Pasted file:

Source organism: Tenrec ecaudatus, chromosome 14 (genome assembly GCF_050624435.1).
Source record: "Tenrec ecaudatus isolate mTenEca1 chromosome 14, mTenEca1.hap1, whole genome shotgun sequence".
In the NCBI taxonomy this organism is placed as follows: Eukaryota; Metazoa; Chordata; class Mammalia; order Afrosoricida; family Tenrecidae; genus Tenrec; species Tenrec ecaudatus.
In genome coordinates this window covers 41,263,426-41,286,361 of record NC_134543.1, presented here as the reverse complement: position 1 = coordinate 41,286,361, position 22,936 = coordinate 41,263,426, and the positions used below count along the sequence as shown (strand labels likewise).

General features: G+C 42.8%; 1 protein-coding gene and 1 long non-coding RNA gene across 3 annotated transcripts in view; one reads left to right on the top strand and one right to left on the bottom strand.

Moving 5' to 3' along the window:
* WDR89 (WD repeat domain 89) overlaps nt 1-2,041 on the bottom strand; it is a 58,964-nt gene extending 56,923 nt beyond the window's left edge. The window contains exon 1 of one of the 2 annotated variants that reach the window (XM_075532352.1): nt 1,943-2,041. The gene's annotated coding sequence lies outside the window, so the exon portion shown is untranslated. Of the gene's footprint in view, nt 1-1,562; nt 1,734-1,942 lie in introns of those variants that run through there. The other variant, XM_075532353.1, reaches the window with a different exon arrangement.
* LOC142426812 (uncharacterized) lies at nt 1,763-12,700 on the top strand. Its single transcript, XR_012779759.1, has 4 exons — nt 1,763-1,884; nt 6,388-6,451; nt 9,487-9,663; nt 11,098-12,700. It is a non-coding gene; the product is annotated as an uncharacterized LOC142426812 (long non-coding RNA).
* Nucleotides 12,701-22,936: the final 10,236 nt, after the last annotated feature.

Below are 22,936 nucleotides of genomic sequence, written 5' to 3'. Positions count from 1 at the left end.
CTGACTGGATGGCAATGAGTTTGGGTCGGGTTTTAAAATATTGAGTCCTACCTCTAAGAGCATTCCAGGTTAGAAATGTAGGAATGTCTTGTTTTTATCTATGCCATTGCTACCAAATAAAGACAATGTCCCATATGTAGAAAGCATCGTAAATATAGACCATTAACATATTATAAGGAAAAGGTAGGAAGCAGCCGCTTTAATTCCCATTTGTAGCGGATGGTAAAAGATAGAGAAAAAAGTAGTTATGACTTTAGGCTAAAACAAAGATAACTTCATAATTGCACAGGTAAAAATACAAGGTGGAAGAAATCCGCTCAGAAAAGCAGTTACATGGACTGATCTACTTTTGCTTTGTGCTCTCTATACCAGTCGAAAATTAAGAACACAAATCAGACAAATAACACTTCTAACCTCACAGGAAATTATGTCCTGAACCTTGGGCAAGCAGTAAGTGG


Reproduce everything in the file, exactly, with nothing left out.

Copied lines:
Source organism: Tenrec ecaudatus, chromosome 14 (genome assembly GCF_050624435.1).
Source record: "Tenrec ecaudatus isolate mTenEca1 chromosome 14, mTenEca1.hap1, whole genome shotgun sequence".
In the NCBI taxonomy this organism is placed as follows: Eukaryota; Metazoa; Chordata; class Mammalia; order Afrosoricida; family Tenrecidae; genus Tenrec; species Tenrec ecaudatus.
In genome coordinates this window covers 41,263,426-41,286,361 of record NC_134543.1, presented here as the reverse complement: position 1 = coordinate 41,286,361, position 22,936 = coordinate 41,263,426, and the positions used below count along the sequence as shown (strand labels likewise).

General features: G+C 42.8%; 1 protein-coding gene and 1 long non-coding RNA gene across 3 annotated transcripts in view; one reads left to right on the top strand and one right to left on the bottom strand.

Moving 5' to 3' along the window:
* WDR89 (WD repeat domain 89) overlaps nt 1-2,041 on the bottom strand; it is a 58,964-nt gene extending 56,923 nt beyond the window's left edge. The window contains exon 1 of one of the 2 annotated variants that reach the window (XM_075532352.1): nt 1,943-2,041. The gene's annotated coding sequence lies outside the window, so the exon portion shown is untranslated. Of the gene's footprint in view, nt 1-1,562; nt 1,734-1,942 lie in introns of those variants that run through there. The other variant, XM_075532353.1, reaches the window with a different exon arrangement.
* LOC142426812 (uncharacterized) lies at nt 1,763-12,700 on the top strand. Its single transcript, XR_012779759.1, has 4 exons — nt 1,763-1,884; nt 6,388-6,451; nt 9,487-9,663; nt 11,098-12,700. It is a non-coding gene; the product is annotated as an uncharacterized LOC142426812 (long non-coding RNA).
* Nucleotides 12,701-22,936: the final 10,236 nt, after the last annotated feature.

Below are 22,936 nucleotides of genomic sequence, written 5' to 3'. Positions count from 1 at the left end.
CTGACTGGATGGCAATGAGTTTGGGTCGGGTTTTAAAATATTGAGTCCTACCTCTAAGAGCATTCCAGGTTAGAAATGTAGGAATGTCTTGTTTTTATCTATGCCATTGCTACCAAATAAAGACAATGTCCCATATGTAGAAAGCATCGTAAATATAGACCATTAACATATTATAAGGAAAAGGTAGGAAGCAGCCGCTTTAATTCCCATTTGTAGCGGATGGTAAAAGATAGAGAAAAAAGTAGTTATGACTTTAGGCTAAAACAAAGATAACTTCATAATTGCACAGGTAAAAATACAAGGTGGAAGAAATCCGCTCAGAAAAGCAGTTACATGGACTGATCTACTTTTGCTTTGTGCTCTCTATACCAGTCGAAAATTAAGAACACAAATCAGACAAATAACACTTCTAACCTCACAGGAAATTATGTCCTGAACCTTGGGCAAGCAGTAAGTGG